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I don't understand what 'as in' means or how to use it. For example"

"savory as in"Which do you prefer, sweet foods or savory foods?"

In this context, what does "as in " mean and where does it modify savory foods?

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    It simply means that the following phrase is an example of how the word is being used. – Kate Bunting Oct 18 '17 at 14:10
  • @Mitch OK. Might be a candidate to go elsewhere, though. – Andrew Leach Oct 18 '17 at 15:37
  • @AndrewLeach as in ELL? – Mitch Oct 18 '17 at 15:40
  • @Mitch I can't see how as and in have anything but their normal meanings. – Andrew Leach Oct 18 '17 at 16:29
  • @AndrewLeach Yes, I agree it is not idiomatic. But it does feel opaque somehow. If someone is asking, then it's not obvious. To say it is GenRef is an answer of sorts. – Mitch Oct 18 '17 at 18:20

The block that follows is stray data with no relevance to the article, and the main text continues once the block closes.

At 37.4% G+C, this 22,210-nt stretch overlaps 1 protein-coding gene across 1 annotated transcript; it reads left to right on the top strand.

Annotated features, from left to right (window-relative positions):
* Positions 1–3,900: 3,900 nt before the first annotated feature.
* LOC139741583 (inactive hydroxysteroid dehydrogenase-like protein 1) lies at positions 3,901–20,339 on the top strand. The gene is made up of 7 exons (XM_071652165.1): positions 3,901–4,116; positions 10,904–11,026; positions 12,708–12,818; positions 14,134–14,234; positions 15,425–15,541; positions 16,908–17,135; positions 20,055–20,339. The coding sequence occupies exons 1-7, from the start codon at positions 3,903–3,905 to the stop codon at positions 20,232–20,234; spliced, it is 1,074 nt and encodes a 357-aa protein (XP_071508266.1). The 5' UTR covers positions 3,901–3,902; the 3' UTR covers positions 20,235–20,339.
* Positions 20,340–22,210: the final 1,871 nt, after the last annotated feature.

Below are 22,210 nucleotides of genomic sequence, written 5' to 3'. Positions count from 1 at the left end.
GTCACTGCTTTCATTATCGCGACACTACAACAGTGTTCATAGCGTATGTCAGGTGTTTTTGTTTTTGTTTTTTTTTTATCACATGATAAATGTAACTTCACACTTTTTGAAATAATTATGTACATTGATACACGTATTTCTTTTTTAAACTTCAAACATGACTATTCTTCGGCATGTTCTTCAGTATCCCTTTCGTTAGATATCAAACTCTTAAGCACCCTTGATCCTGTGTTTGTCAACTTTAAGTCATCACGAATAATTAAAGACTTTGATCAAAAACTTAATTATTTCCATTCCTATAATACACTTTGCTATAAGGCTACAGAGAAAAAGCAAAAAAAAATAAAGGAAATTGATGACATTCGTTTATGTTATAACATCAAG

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'As in' doesn't modify anything; it is an idiom combining two prepositions: 'as' which makes a comparison, and 'in' which identifies a subset. The quoted question after 'as in' serves as a noun phrase (because it is in quotes), and it contains the words being compared.

'As' can also be used as a conjunction [of comparison], but then neither the quotes or the combination with 'in' would be appropriate.

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